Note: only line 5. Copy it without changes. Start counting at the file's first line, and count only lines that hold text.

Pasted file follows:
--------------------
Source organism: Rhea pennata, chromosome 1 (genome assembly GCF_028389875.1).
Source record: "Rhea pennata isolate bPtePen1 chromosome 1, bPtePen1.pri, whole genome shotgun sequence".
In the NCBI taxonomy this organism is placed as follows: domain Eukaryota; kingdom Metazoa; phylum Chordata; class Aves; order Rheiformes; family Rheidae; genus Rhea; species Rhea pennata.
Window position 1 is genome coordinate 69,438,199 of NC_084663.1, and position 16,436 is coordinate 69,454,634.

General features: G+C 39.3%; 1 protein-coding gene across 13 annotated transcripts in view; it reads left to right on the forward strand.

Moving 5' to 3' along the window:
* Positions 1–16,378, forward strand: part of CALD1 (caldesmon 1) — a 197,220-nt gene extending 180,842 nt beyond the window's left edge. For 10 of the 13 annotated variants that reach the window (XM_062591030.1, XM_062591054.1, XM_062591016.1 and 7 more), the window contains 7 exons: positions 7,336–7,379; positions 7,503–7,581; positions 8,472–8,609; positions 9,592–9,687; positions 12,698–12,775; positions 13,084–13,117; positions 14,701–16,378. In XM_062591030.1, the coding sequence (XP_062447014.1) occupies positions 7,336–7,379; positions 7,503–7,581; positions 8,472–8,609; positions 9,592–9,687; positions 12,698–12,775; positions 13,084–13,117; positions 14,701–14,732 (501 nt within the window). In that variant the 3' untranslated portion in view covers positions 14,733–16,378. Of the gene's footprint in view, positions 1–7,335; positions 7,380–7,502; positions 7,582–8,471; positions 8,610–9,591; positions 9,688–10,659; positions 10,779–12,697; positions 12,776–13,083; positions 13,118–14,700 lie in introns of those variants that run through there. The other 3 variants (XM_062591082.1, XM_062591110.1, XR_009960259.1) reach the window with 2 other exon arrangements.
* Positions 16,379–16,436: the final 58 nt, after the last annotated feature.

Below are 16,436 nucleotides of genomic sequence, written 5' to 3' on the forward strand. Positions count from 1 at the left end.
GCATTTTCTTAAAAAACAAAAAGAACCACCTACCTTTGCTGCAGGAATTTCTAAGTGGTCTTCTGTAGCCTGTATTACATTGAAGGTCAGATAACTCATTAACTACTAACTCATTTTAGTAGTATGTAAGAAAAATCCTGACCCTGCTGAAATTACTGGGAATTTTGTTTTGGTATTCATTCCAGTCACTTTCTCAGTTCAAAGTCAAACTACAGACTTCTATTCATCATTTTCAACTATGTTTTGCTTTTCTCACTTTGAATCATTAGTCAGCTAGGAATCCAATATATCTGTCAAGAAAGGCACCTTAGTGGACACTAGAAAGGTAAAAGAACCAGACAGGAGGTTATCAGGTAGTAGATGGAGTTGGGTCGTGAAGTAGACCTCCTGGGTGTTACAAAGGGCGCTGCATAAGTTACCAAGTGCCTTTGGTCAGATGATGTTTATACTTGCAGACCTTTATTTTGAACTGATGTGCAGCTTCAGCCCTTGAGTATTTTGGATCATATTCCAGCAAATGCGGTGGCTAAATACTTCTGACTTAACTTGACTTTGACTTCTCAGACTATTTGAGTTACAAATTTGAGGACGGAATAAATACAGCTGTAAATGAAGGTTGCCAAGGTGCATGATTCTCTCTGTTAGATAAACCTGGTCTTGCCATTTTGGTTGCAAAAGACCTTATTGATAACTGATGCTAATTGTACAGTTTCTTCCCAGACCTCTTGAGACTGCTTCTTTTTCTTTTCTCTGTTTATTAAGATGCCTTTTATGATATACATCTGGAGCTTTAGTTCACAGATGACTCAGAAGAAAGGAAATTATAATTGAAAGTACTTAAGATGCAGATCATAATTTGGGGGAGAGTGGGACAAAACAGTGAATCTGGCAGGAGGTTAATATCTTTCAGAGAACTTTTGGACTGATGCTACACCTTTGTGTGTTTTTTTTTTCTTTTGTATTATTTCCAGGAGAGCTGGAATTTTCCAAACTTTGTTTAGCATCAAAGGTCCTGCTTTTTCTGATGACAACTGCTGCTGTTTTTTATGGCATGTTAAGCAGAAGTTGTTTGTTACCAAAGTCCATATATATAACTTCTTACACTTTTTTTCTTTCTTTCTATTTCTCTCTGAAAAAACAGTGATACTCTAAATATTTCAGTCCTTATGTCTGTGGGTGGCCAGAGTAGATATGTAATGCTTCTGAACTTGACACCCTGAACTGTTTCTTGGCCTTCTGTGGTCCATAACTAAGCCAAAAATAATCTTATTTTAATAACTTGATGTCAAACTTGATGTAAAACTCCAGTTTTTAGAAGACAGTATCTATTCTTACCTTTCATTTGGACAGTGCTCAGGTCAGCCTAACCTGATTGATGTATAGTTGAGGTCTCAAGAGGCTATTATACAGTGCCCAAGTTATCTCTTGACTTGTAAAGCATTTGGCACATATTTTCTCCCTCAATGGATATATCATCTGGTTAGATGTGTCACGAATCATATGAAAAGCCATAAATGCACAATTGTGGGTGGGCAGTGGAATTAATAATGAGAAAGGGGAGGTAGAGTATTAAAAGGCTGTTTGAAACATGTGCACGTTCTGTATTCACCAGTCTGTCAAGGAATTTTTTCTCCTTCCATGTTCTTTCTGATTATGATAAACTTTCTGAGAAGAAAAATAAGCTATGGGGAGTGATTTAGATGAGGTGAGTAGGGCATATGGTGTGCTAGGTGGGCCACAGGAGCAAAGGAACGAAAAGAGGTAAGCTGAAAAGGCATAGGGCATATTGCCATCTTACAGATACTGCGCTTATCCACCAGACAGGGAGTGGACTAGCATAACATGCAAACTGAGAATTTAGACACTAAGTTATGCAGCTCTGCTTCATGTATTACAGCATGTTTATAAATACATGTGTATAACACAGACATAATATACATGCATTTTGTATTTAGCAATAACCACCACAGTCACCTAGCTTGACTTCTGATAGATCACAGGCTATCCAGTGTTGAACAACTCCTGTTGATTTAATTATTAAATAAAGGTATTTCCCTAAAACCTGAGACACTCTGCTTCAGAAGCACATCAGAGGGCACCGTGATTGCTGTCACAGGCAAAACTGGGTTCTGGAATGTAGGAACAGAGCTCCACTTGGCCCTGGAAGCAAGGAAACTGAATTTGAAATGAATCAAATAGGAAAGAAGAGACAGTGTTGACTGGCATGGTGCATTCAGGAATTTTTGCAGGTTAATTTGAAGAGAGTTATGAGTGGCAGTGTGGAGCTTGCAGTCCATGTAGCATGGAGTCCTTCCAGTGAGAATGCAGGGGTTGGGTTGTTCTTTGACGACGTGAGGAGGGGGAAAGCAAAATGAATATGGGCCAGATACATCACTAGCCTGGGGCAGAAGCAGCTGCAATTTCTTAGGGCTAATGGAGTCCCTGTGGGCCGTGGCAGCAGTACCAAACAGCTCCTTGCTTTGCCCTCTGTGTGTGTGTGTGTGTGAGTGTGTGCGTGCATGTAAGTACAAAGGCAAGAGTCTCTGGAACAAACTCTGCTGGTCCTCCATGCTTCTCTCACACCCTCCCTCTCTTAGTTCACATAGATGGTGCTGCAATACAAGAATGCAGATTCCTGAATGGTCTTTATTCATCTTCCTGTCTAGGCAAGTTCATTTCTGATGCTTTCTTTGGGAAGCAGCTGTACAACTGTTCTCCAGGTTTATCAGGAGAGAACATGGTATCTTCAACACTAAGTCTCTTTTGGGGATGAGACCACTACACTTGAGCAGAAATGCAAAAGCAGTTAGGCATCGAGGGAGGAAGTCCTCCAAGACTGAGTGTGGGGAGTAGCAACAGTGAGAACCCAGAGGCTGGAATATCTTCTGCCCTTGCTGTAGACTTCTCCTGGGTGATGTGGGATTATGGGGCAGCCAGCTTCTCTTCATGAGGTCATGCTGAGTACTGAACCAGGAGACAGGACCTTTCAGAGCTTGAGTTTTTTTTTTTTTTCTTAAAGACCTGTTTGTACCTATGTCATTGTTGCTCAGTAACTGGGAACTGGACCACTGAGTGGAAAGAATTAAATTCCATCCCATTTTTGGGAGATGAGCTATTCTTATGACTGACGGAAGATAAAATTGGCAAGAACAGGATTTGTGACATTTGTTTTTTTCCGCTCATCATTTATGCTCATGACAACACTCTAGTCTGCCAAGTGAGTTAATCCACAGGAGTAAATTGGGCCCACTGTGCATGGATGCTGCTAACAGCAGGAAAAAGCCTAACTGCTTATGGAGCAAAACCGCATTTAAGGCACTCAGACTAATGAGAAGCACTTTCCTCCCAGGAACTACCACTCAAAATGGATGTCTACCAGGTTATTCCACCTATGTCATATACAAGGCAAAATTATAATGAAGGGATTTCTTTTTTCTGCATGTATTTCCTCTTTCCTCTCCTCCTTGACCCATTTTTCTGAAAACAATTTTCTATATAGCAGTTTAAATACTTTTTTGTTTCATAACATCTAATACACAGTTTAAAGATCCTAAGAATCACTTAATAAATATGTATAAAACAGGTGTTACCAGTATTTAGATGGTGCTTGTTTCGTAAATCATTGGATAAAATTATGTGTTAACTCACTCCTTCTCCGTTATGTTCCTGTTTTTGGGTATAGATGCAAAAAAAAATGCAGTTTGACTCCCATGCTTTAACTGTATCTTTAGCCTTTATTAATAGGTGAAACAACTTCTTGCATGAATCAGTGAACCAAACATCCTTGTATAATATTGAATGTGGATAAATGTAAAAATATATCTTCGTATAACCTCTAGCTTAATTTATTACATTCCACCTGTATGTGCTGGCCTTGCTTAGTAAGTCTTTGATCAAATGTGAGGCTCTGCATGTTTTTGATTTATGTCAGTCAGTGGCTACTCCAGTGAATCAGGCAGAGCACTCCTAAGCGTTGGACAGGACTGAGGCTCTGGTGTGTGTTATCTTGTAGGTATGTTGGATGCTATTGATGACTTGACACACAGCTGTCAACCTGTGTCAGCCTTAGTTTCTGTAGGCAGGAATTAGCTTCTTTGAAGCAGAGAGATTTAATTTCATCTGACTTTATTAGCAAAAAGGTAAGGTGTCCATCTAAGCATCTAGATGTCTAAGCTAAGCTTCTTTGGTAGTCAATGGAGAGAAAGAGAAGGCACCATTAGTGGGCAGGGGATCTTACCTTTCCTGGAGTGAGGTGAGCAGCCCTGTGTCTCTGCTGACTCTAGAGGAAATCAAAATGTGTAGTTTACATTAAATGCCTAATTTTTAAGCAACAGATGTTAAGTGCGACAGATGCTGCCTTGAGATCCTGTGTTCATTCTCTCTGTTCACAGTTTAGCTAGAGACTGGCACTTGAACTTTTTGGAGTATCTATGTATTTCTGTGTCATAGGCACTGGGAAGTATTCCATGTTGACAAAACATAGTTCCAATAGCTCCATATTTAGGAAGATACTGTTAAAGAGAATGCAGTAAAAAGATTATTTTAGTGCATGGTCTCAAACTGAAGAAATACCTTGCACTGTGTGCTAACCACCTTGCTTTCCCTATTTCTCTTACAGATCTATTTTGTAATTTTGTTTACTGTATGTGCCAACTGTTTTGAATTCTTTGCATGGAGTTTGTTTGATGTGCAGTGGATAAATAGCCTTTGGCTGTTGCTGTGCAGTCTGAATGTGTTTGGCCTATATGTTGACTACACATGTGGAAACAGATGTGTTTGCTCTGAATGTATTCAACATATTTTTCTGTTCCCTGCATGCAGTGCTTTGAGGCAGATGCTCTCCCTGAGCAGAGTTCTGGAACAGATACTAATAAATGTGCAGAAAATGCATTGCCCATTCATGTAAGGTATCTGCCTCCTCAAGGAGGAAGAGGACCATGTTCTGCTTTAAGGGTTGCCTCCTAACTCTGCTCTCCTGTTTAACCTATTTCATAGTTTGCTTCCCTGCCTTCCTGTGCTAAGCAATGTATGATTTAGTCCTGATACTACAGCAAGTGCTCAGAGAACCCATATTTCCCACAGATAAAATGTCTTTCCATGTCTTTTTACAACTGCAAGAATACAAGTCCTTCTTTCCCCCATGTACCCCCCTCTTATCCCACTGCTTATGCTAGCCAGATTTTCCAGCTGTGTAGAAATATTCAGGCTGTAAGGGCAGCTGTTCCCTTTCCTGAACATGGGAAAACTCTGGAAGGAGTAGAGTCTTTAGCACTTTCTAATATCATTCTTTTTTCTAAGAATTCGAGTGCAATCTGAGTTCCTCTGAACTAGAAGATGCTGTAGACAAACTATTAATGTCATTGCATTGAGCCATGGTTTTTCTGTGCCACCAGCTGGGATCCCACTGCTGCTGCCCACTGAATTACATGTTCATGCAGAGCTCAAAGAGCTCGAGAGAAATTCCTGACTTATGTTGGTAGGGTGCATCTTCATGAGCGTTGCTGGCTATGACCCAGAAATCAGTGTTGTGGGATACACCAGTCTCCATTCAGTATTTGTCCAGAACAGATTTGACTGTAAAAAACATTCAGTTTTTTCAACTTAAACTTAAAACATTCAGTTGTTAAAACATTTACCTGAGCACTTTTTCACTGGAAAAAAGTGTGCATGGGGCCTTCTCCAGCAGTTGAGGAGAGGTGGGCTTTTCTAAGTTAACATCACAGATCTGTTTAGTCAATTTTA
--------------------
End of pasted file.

General features: G+C 39.3%; 1 protein-coding gene across 13 annotated transcripts in view; it reads left to right on the forward strand.